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Thursday, 15th June, 2023

The National Assembly met at a Quarter-past Two o’clock p.m.



          *HON. CHIDZIVA: Thank you Hon. Speaker.  My point of national interest is that we are about to experience hunger as a nation.  A lot of farmers sold their produce and were paid in RTGS.  Due to this high inflation, the amounts they were paid lost value.  We are now faced with hunger.  Even in urban areas, people are living under the poverty datum line because of inflation.  I am requesting that the Hon. Minister of Finance and Economic Development be called and explain to the House how he is going to solve this issue of inflation before the House adjourns for elections.

          *THE ACTING SPEAKER (HON. MUTOMBA): I thank you Hon. Chidziva.  I want to advise you that the same issue that you raised was raised again last week. I talked to the Hon. Minister of Finance about this high inflationary environment.  We are waiting for the Hon. Minister to come.  You however alluded to the fact that we are nearing the end of this session, I want to assure the House that the session will not end before he gives his speech.

          *HON. NKANI: Thank you Mr. Speaker. My point of national interest is that Home Affairs ministry’s office is issuing paper national identity cards.  If you visit the passport office, they require a plastic or metal national identity card.  I am pleading that the material to procure plastic be sourced so that people will not be turned away at the passport office. Another solution is that the Government must intervene so that paper national identity documents must be accepted at the passport office.  I thank you

          *THE ACTING SPEAKER: The Minister will be informed accordingly because this is a very important issue that you have raised.

*HON. MUDARIKWA:  Thank you Hon. Speaker.  My point of national interest is on cotton farmers.  They do not have the bales to bale their cotton and those who have managed to sell their cotton have not been given their money. We are now asking the Hon. Minister of Agriculture to come and explain to this House regarding this issue as we are preparing for the next season. The Hon. Minister must come to the House on Tuesday to explain.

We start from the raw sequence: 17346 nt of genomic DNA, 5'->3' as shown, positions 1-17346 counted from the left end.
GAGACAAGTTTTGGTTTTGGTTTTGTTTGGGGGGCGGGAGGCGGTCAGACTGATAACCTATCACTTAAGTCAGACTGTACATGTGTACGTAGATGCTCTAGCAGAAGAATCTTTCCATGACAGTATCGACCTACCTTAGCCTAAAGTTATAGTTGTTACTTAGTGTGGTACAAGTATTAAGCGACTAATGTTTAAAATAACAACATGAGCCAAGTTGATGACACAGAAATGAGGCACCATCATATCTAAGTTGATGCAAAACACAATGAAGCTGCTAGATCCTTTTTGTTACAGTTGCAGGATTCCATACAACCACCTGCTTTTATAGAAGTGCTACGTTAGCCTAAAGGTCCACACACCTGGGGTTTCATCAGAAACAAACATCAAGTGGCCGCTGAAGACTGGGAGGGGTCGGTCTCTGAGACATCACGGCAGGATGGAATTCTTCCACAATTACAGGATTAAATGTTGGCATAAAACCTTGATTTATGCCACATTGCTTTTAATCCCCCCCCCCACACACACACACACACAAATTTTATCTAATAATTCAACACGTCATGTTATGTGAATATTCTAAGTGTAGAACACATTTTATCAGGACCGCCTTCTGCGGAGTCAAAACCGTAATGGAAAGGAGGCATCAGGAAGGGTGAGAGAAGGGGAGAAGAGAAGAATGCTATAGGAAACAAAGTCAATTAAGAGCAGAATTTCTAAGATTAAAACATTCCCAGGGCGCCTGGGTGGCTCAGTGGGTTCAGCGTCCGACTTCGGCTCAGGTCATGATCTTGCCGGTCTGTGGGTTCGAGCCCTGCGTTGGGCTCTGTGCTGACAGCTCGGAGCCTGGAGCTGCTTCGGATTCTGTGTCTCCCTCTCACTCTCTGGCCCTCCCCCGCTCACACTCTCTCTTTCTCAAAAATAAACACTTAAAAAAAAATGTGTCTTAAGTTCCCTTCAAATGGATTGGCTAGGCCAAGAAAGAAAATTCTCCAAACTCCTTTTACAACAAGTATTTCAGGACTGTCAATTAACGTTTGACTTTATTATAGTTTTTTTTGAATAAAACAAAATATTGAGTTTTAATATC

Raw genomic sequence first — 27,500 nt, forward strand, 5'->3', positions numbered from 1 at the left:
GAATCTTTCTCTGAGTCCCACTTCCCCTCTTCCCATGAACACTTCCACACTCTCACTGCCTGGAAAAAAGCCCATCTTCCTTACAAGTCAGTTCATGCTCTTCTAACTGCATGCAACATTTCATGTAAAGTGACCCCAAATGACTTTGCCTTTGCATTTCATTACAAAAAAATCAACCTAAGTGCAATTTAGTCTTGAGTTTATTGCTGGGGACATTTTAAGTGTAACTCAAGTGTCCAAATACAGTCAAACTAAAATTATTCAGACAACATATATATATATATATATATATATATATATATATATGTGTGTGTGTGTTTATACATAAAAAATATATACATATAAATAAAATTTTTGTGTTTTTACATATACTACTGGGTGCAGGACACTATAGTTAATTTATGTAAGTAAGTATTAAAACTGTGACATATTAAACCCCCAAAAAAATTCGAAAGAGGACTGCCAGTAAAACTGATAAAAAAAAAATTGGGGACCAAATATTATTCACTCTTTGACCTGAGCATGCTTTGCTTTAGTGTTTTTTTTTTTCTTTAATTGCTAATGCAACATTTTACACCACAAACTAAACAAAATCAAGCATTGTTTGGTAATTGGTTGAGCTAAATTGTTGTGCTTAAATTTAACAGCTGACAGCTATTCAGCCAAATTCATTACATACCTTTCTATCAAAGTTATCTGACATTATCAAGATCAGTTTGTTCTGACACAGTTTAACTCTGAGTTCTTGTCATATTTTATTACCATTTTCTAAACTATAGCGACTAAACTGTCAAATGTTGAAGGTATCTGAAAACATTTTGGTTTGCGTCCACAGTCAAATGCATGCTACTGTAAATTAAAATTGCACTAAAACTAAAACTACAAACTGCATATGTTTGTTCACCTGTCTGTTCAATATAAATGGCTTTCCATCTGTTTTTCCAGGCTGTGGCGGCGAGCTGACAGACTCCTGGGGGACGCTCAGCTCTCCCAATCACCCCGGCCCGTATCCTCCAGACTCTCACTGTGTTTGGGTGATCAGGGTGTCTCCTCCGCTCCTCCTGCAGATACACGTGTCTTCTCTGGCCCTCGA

*THE ACTING SPEAKER: We will try by all means to alert the Hon. Minister about this issue.  Lastly, you said that you want the Hon. Minister to come on Tuesday, I find it easier that he comes on Wednesday so that he can answer to this question during question time. If he does not come, the Chief Whip is here, he will pass on the message to him so that he can come.

          HON. I. NYONI:  Thank you Mr. Speaker Sir.  My point of national interest is on the fees paid for private boreholes collected by ZINWA.  Of late, we have seen ZINWA enforcing Statutory Instrument No. 206 of 2001.  They have been moving around many suburbs particularly in my constituency.  We are looking at Waterford, Riverside, Hillside and other suburbs.  They have been collecting US$50 for boreholes, some which were drilled more than 40 years ago.  We know that as per the Statutory Instrument, it is within their right to enforce that kind of legislation. 

          However, we are also aware that there are current water challenges in most areas including Harare, rural areas and other towns.  The boreholes that are drilled by these individuals play a major role in reducing the problems of water shortages.  When there is no water or there is dirty water, we know that there are challenges of diseases such as cholera and other diseases.  It is therefore my prayer Mr. Speaker Sir, that the relevant Ministry of Lands, Agriculture, Fisheries, Water and Rural Resettlement relook at this Statutory Instrument with a view of doing away with these fines and the annual fees of US$50.  Thank you, Mr. Speaker. 

          THE ACTING SPEAKER:  Thank you very much Hon. Nyoni.  Like I said to Hon. Mudarikwa, the point that you have actually raised is very important.  I would suggest that you direct a live question to the Minister on Wednesday so that he can respond.  That is my suggestion but Hon. Chief Whip, you have heard the issue. 

          HON. MADZIMURE:  On a point of order Mr. Speaker.

          HON. TOGAREPI:  We have had the required number.

          HON. MADZIMURE: It is not about the number of people but it is the time that determines.

          THE ACTING SPEAKER:  Yes, Hon. Togarepi, you can go ahead.  Hon. Madzimure, I did not recognise you, may you switch off your microphone, please.